#painisinvisible is an action for everyone who has had to justify their diagnosis, chronic illness or weakness and want to set an example against this discrimination. 👊🏻💥

Whether with lipedema, migraines, rheumatism, cancer and many other invisible diseases - sick is sick. Whether fat, thin, old, young, advanced or early stages. We are all in the same boat and we all want the same goal: a good life. How we get there, we work out together in the # lipedema community every damn single day.

Life is an effort.
Happiness is a choice.
Pain is invisible.

❗Everyone affected is cordially invited to join this campaign and set a very clear signal. Links 👉🏻 me and 👉🏻 @_akillya_ so we can share your posts! ❗

Caroline Sprott Lipedema Health Influencer Avatar

Author: Caroline Sprott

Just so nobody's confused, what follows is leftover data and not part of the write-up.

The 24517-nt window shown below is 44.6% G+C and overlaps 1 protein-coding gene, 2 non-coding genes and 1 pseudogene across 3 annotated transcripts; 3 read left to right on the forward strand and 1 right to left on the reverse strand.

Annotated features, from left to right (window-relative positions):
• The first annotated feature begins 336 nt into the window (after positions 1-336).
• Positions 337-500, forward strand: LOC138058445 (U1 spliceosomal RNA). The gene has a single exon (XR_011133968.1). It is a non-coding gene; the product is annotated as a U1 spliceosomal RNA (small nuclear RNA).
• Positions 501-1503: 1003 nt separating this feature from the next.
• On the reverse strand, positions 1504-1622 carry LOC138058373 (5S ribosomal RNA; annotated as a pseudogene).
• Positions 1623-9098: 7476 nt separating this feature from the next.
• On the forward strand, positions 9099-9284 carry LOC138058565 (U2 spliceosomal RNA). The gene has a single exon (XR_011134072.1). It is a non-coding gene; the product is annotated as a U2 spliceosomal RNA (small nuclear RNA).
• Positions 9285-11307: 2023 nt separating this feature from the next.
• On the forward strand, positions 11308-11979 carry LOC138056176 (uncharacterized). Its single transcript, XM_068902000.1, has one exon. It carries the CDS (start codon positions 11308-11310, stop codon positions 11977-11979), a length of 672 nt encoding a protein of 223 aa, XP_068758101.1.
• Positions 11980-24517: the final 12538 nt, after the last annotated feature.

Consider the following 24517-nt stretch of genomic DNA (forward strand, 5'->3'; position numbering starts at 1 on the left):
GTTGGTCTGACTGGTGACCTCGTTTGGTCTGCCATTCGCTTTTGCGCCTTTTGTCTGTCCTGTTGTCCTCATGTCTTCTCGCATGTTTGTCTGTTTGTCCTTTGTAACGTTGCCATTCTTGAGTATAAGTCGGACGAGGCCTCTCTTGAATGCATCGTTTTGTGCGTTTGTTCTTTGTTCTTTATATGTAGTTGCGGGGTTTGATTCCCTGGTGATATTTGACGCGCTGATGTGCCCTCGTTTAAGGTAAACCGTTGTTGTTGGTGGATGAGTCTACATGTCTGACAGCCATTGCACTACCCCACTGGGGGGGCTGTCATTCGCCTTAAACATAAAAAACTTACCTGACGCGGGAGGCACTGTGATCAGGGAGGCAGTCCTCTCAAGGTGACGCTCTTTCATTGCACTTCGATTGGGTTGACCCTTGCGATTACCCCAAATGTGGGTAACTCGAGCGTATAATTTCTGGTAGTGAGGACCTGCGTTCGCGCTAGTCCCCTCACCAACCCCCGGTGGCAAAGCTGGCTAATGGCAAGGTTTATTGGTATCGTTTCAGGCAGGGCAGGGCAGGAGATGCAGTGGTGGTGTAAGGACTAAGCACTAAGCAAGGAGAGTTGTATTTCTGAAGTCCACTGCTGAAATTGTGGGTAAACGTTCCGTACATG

Caroline Sprott is a remarkable personality involved in the world of lipedema. Born in Bochum in 1989, she now lives in Augsburg. Her professional career began as a trained media designer and she works full-time in marketing. But that's not all - Caroline is also a lipedema speaker, author and model. She is committed to the fight against lipedema and is passionate about supporting the community of those affected. Caroline founded the Lipedema Fashion Blog to share her experiences and knowledge with other sufferers. She wants to create a place where women with lipedema can find information without having to go through private Facebook groups. She combines her passion for fashion with her commitment to the lipedema community. Some interesting facts about Caroline Sprott: Style and fashion: Caroline loves fashion and sees it as a passion and therapy at the same time. She doesn't let compression stockings limit her and opts for creative outfits. Style Icon: Your style icon is Grace Kelly, a woman of natural elegance and inspiration. Favorite colors: moss green, yellow, pastels and navy blue. Weakness for animals: Caroline greets every cow - a loving gesture that shows her love for animals. Important life philosophy: Stay inquisitive, curious and optimistic - life is too short to waste even one day. In addition to being a model and entrepreneur, Caroline Sprott is a health influencer who advocates for the lipedema and lymphedema community. Her commitment and positive attitude are inspiring.